Analog 0-10V driver dimming

I'm working with an LED driver that I'd like to dim with an arduino. I'm still a novice at this on the circuit side so I'm not really sure where to start. I tried searching for answers but there are a lot of other use cases that didn't match mine 100% and a few that came close weren't specific enough for me to know what I actually needed to buy/use/do.

The driver expects 0-10V DC (tolerates an absolute max range of -20V to 20V). It will be in an "off" state below 0.5V (0.35-0.65V) and switch to an "on" state above 0.7V (0.55-0.85V) starting at 10%. It goes to 100% brightness above 9V so getting all the way to 10V is not strictly necessary. It outputs 10V DC, 300uA (200-450uA) on dim +. Yes, uA.

It also provides an auxiliary 12V DC (10.8-13.2V), 200mA. It says to get ground for it from dim- so I'm not sure how that affects dimming.

I need to control a few of these with a single arduino using as few pins as possible. The drivers will not be psychically close to each other or the arduino, the drivers will be a few feet apart and could be quite far from the arduino but not more than 20 feet. At present I don't have anything set up, so a blank slate so to speak. I will dim based on a variety of inputs such as time, temperature, etc.

As I said I'm still pretty new at the circuit design side so please don't just name a type of component. I'll need a model, etc. A link to where I could purchase it would be even better (US based).

Thanks in advance.

Does it work with PWM?

Does it default to full-brightness with the dimming-input unconnected?

The Arduino “analog output” is actually PWM.

You can “amplify” the 5V PWM output with a simple [u]transistor[/u] or [u]MOSFET driver[/u]. (The motor or solenoid is replaced by the dimming-input.)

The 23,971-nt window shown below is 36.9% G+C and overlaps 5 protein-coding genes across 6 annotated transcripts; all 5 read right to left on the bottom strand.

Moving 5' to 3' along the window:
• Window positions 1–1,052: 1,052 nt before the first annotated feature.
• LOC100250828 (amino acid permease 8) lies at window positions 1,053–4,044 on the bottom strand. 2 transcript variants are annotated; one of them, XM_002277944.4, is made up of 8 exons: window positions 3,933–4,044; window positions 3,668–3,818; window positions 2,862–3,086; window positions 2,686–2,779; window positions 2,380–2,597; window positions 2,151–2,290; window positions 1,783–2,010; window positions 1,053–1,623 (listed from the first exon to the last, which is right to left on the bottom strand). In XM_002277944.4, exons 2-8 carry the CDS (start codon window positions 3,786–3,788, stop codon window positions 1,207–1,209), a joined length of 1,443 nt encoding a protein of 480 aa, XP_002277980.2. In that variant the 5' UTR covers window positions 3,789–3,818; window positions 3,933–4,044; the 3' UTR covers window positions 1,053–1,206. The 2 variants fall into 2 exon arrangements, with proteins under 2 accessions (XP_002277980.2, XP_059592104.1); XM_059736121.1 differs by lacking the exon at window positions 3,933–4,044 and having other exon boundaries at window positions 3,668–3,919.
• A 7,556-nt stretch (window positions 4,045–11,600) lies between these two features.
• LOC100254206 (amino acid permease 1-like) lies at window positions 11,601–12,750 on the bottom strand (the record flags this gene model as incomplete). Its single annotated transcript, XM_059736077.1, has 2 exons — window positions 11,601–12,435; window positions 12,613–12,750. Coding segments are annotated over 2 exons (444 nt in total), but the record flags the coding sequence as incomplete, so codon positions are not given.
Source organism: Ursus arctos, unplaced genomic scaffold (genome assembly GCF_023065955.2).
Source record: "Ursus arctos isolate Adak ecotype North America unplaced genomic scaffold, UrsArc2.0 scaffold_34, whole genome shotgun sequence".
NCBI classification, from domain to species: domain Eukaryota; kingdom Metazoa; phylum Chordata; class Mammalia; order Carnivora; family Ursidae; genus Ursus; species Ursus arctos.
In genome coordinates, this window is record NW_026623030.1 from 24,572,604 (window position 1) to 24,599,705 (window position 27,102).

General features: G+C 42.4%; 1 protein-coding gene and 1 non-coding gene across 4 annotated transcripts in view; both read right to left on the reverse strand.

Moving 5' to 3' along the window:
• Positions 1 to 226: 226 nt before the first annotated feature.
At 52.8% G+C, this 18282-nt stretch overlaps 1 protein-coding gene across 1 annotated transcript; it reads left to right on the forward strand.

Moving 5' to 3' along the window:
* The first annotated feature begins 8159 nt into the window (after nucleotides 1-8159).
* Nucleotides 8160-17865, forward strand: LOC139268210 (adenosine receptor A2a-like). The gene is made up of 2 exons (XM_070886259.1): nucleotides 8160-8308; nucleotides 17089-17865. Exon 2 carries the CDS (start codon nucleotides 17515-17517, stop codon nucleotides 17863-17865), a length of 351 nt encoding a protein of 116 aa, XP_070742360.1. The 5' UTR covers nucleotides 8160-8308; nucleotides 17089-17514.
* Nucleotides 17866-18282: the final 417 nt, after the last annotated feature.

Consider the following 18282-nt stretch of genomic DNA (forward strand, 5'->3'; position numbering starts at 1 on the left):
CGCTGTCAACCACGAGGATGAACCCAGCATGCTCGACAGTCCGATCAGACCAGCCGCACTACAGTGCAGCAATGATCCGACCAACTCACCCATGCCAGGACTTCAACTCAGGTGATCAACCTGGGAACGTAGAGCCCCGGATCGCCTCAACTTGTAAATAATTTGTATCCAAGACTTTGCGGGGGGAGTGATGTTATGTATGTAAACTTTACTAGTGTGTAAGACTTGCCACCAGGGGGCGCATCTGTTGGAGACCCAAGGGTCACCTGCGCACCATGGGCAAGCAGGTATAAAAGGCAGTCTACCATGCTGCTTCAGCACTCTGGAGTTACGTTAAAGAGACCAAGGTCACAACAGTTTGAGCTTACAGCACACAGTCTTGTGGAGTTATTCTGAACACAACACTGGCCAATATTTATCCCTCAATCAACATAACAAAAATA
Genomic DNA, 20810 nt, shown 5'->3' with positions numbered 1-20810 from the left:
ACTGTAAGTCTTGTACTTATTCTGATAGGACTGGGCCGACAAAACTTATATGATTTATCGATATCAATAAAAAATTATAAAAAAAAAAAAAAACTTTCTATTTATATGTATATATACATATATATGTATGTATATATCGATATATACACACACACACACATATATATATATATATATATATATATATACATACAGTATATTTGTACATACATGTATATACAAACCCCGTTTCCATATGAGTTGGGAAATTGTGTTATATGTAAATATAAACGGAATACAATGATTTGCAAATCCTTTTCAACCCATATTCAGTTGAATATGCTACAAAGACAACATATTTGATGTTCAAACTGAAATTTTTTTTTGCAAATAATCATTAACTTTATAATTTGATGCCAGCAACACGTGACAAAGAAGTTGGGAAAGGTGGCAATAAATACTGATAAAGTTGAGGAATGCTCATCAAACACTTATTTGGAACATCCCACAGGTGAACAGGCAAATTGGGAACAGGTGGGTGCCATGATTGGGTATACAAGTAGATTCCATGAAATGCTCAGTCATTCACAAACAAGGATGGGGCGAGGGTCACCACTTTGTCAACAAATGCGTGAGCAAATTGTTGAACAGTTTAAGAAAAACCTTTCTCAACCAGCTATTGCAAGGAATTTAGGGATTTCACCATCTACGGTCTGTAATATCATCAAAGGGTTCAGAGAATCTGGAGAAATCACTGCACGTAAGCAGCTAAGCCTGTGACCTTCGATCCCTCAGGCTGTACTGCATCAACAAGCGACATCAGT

If the LED is full-brightness without the dimming circuit connected that means it’s “pulled up” and you can simply connect the transistor’s collector or MOSFETs drain to the dimming-input.

If it isn’t on with the dimming input unconnected you’ll need to add a pull-up resistor connected to the 12V (~1k should work).

Since he load is non-inductive, you can leave-out the diode.

Since it’s low current, almost any NPN transistor or N-channel logic-level MOSFET should work.

DVDdoug:
Does it work with PWM?

Technically yes, but it must be programmed to do so and the programmer is fairly expensive for all that it is ($40-60).

DVDdoug:
Does it default to full-brightness with the dimming-input unconnected?

Yes. It even specifically says to leave it that way when not using dimming.

DVDdoug:
You can "amplify" the 5V PWM output with a simple [u]transistor[/u] or [u]MOSFET driver[/u]. (The motor or solenoid is replaced by the dimming-input.)

If the LED is full-brightness without the dimming circuit connected that means it's "pulled up" and you can simply connect the transistor's collector or MOSFETs drain to the dimming-input.

If it isn't on with the dimming input unconnected you'll need to add a pull-up resistor connected to the 12V (~1k should work).

Since he load is non-inductive, you can leave-out the diode.

Since it's low current, almost any NPN transistor or N-channel logic-level MOSFET should work.

I don't really know anything about those. I saw other threads mentioning them and tried to read up on them but it just added more things I didn't really understand.

Why not use a SPI DAC with an output that can give ~10V. Haven't tried it myself but from the looks of it the Linear Technology LTC1257 looks like it could work.